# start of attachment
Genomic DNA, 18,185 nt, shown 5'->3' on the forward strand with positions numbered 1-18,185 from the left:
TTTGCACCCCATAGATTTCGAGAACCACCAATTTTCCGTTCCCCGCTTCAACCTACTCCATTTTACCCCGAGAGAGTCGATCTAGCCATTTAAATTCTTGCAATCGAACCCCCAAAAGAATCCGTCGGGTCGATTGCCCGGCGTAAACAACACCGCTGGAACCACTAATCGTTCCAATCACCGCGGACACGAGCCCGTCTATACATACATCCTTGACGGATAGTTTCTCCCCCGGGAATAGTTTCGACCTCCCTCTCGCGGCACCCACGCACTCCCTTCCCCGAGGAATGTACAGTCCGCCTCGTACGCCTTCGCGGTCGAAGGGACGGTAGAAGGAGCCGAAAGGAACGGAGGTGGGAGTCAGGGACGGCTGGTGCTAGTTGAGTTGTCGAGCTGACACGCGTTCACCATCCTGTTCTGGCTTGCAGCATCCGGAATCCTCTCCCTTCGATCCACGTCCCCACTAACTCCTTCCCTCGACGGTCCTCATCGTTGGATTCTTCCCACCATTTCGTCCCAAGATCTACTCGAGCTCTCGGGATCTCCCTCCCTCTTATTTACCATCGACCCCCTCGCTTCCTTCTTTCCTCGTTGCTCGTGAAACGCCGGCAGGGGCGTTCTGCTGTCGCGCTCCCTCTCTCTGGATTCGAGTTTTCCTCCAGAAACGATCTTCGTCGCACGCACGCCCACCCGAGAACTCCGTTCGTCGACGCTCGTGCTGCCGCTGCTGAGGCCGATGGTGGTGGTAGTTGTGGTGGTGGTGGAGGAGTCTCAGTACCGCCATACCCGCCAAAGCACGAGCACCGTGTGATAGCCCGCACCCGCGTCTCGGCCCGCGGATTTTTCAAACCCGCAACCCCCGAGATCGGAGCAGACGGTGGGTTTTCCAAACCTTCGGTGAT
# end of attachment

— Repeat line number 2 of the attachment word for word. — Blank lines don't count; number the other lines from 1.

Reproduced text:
TTTGCACCCCATAGATTTCGAGAACCACCAATTTTCCGTTCCCCGCTTCAACCTACTCCATTTTACCCCGAGAGAGTCGATCTAGCCATTTAAATTCTTGCAATCGAACCCCCAAAAGAATCCGTCGGGTCGATTGCCCGGCGTAAACAACACCGCTGGAACCACTAATCGTTCCAATCACCGCGGACACGAGCCCGTCTATACATACATCCTTGACGGATAGTTTCTCCCCCGGGAATAGTTTCGACCTCCCTCTCGCGGCACCCACGCACTCCCTTCCCCGAGGAATGTACAGTCCGCCTCGTACGCCTTCGCGGTCGAAGGGACGGTAGAAGGAGCCGAAAGGAACGGAGGTGGGAGTCAGGGACGGCTGGTGCTAGTTGAGTTGTCGAGCTGACACGCGTTCACCATCCTGTTCTGGCTTGCAGCATCCGGAATCCTCTCCCTTCGATCCACGTCCCCACTAACTCCTTCCCTCGACGGTCCTCATCGTTGGATTCTTCCCACCATTTCGTCCCAAGATCTACTCGAGCTCTCGGGATCTCCCTCCCTCTTATTTACCATCGACCCCCTCGCTTCCTTCTTTCCTCGTTGCTCGTGAAACGCCGGCAGGGGCGTTCTGCTGTCGCGCTCCCTCTCTCTGGATTCGAGTTTTCCTCCAGAAACGATCTTCGTCGCACGCACGCCCACCCGAGAACTCCGTTCGTCGACGCTCGTGCTGCCGCTGCTGAGGCCGATGGTGGTGGTAGTTGTGGTGGTGGTGGAGGAGTCTCAGTACCGCCATACCCGCCAAAGCACGAGCACCGTGTGATAGCCCGCACCCGCGTCTCGGCCCGCGGATTTTTCAAACCCGCAACCCCCGAGATCGGAGCAGACGGTGGGTTTTCCAAACCTTCGGTGAT